Objectives: The combination of high physical work demands and low physical capacity has been shown to increase the risk for cardiovascular disease and musculoskeletal disorders. The aim of this study was to assess the physical capacity of construction workers and evaluate the effect of individually tailored exercise programs on their physical fitness and muscular capacity.
Method: The study was a randomized controlled trial of male constructions workers allocated to either an exercise or control group. The intervention lasted 12 weeks, and the exercise group trained 3 x 20 minutes a week. The participants completed health checks before and after the intervention period. Data from the first health check were used to tailor the exercise in the interventions.
Results: At baseline, participants had maximal oxygen consumption (VO(2max)) of 2.9 [standard deviation (SD) 0.7] l/min and body mass index (BMI) of 28.3 (SD 4.7). Compared to representative data on employees in Denmark (N=78), this study population (N=67) had significantly lower relative aerobic capacity [difference in z-score -1.13 , standard error (SE) 0.1, P<0.001] and higher BMI [difference in z-score 1.10, SE 0.2, P<0.001] at baseline. With respect to the intervention, group x time analyses showed a significant difference in estimated change in VO(2max)of 0.4 l/min for the exercise group and 0.0 l/min for the control group (P<0.001). Body mass and other general health measures remained unchanged.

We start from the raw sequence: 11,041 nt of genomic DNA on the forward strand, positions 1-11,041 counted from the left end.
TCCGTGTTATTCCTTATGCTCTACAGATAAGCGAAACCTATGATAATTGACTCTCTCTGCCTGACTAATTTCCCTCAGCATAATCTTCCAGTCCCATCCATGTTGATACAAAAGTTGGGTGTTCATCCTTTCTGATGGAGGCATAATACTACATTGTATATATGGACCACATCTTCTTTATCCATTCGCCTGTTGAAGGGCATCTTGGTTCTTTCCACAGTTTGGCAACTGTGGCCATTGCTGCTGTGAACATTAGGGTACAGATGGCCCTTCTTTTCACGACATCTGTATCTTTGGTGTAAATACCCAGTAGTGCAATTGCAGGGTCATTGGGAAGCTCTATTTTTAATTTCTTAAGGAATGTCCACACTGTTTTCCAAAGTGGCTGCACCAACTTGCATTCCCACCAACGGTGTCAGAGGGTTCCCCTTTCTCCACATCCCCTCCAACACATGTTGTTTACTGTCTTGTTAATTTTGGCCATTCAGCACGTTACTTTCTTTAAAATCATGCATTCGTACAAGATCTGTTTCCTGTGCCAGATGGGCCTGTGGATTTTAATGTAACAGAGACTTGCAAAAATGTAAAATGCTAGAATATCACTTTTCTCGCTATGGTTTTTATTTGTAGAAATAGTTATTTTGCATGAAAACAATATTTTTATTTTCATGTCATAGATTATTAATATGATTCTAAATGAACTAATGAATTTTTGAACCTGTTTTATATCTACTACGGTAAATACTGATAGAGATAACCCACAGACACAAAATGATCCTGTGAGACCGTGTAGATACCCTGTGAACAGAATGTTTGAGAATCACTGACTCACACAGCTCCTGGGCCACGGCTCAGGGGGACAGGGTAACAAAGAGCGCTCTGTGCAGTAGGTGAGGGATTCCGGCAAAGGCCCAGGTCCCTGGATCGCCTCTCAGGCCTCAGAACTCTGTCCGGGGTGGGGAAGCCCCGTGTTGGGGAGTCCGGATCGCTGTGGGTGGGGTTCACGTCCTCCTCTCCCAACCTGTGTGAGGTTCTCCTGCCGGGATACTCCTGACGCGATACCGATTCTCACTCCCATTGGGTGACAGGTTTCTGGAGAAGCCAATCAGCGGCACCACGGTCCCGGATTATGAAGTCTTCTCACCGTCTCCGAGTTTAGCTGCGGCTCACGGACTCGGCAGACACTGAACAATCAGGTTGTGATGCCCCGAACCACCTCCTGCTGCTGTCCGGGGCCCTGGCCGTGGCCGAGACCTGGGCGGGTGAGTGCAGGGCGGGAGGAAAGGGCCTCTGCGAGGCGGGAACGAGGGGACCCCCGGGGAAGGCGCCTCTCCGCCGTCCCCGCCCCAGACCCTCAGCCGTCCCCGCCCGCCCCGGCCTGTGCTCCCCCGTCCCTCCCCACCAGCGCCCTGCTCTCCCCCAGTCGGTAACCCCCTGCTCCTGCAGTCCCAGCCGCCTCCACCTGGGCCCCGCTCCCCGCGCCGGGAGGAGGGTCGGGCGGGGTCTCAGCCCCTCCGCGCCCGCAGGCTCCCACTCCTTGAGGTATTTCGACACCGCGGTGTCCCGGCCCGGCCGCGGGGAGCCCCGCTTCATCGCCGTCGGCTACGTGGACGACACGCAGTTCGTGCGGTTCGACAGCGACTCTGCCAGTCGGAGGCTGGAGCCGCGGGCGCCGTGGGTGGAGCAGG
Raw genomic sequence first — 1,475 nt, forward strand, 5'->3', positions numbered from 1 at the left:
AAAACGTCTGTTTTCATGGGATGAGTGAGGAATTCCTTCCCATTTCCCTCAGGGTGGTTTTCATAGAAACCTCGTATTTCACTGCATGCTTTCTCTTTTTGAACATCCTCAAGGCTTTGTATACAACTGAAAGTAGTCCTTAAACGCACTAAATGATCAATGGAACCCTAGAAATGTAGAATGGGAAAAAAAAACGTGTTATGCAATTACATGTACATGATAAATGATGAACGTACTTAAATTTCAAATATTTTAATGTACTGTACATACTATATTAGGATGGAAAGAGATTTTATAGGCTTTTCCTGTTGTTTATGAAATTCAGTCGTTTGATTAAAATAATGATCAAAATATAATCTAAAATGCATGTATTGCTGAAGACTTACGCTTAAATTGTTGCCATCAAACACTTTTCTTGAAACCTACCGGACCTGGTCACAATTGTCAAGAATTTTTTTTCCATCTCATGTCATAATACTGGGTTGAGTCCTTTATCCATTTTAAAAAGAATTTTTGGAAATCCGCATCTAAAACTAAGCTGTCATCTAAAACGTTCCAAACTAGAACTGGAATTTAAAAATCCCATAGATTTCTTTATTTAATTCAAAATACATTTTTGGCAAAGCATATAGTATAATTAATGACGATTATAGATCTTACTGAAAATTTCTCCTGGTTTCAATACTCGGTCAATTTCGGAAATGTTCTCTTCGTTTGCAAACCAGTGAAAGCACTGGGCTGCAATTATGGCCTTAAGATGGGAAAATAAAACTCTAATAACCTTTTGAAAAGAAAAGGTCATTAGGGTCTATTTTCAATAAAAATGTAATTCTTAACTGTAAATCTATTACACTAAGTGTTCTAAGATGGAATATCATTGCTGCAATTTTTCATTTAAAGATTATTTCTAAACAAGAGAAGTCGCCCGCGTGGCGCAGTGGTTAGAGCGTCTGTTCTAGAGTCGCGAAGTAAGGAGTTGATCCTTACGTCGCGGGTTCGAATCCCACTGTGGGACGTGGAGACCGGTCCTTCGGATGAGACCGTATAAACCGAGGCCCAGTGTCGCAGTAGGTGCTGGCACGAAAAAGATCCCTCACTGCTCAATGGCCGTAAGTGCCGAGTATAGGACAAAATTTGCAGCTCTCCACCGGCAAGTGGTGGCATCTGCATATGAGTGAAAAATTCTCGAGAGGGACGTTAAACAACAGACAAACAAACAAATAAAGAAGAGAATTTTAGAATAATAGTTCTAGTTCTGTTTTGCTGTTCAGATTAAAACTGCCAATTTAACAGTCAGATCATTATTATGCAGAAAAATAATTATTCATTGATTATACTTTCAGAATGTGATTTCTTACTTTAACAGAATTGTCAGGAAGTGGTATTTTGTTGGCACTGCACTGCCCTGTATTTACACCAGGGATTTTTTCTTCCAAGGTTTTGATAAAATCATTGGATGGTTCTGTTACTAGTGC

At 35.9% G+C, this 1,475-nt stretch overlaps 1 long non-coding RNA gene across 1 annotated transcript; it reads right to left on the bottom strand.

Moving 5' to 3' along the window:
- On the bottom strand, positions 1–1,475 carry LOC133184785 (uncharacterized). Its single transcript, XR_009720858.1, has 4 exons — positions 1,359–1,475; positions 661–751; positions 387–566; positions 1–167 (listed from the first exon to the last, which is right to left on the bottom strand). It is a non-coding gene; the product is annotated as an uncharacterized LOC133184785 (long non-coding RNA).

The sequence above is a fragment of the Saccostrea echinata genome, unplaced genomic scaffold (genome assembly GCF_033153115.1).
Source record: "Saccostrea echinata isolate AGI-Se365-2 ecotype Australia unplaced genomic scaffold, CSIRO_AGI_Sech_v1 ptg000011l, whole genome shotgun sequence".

Conclusion: Training for 20 minutes, 3 times a week significantly increased VO(2max)with a clinically relevant magnitude regarding risk of cardiometabolic disorders. This study demonstrates a good effectiveness for integrating short exercise bouts into organizational routines among constructions workers.